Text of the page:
Lightning CAN strike twice in the game of Survivor. For the second week in a row, Survivor: Millennials vs. Gen X has delivered its second big blindside of the season. As I discussed in last week’s review, I LOVE blindsides–the sound of the music during the tense moment and the look on someone’s face when the vote turns: priceless. (This sounds a bit mean; I swear I’m not evil… only competitive.) The players are learning it the hard way. And as compared to last week, it’s the Gen X-ers turn.
Paul, the big burly guy who suffered heat exhaustion last week, got blindsided at Tribal Council. He started the week strong and in a great position: he was the leader of a six-person majority alliance that included him, two men and three women. Even with Ken, David and CeCe wanting him out, he still had the numbers and support from his alliance members to keep him around. All he had to do was sit back and reaffirm alliances in time for the vote–CeCe would’ve been the one voted off. However, he learned the hard way of the importance of a social game and relationship management.
EVERYTHING you say or do in the game of Survivor has weight to it. The people you go collect water with, the castaway you flirt with, the ones you chat the most with, the comments you make at Tribal Council–it all determines perception. A quick slip of the tongue and his overbearing ego ruined Paul’s game; he was already a target to begin with, but this pushed him over the edge. He made a bonehead move by revealing to the women that he favored the men over them in his alliance. For anyone playing a numbers game, it’s painfully clear where he would side when things were narrowed down. The minority alliance already made a spark by campaigning for him to be voted off; Paul’s comments fanned the flames. This moment will be looked to in the future as a cautionary tale for future players: agree to every alliance and reassure everyone is on equal footing.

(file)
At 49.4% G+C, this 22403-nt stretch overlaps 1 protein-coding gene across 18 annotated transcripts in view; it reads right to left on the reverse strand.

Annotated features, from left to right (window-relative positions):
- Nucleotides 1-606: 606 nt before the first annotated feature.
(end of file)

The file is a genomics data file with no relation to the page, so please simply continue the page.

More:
Though, the recent summit twist could throw a wrench in that plan. The concept of certain tribe members going to meet enemy players for a short while is an interesting game move, and one that has been enacted before. For those lucky enough to go, it helps to create delayed alliances for tribe swaps or merges. David from the Gen X-ers is ready to jump ship the first chance he gets and work with Taylor. I’d be very curious if he actually does make the move when the time comes (or if he’ll still be around by then). Sometimes the tribes create new mixed alliances while other times, it’s complete “Pagonging” (the post-merge strategy of one tribe decimating the other by systematically voting out members one after the other). If he does break, I wouldn’t be surprised if he gets voted out regardless.
Over at the Millennials tribe, the backlash of the Figgy vote is rearing its ugly head. The ego of the “popular clique” is exhausting, while those in the minority are feeling defeated. The power really still lies with Mikaela, Hannah and Will. In the early rounds of Survivor tribes, the middle players control the power but they’re too shortsighted to think about the long game. If they wanted to band against Figgy, Taylor, Jay and Michelle, they could make some real power with Zeke and Adam.
The better long-term strategy is to side with the boys; the popular clique is too strong together and they’re not breaking. Zeke and Adam are an unofficial pair, and by pulling in three others, the remaining players at merge would trust each other more. It’s already been shown the “core four” trusts each other explicitly and Michaela doesn’t get along with Figgy. Two guys vs. four strong athletes–it’s all in the math.
The final item of note is Jeff Probst and his stereotyping. Sure, this season of Survivor is called “Survivor: Millennials vs. Gen X” and it looks at the game styles between the two groups. However, the whole bit at Tribal Council about the texting language, and how the Gen X-ers perform physically against the Millennials was a bit overdone for the sake of the theme. It perpetuated the “out-of-touch” stereotype of their generation and made the tribe seemed weaker compared to the younger players, which is wrong. Generally speaking, older castaways have performed just as a well in Survivor as the younger players, and they’ve won as many seasons. While this season’s theme defines the basis of the tribes, the castaways are more than the categories they’ve been placed in.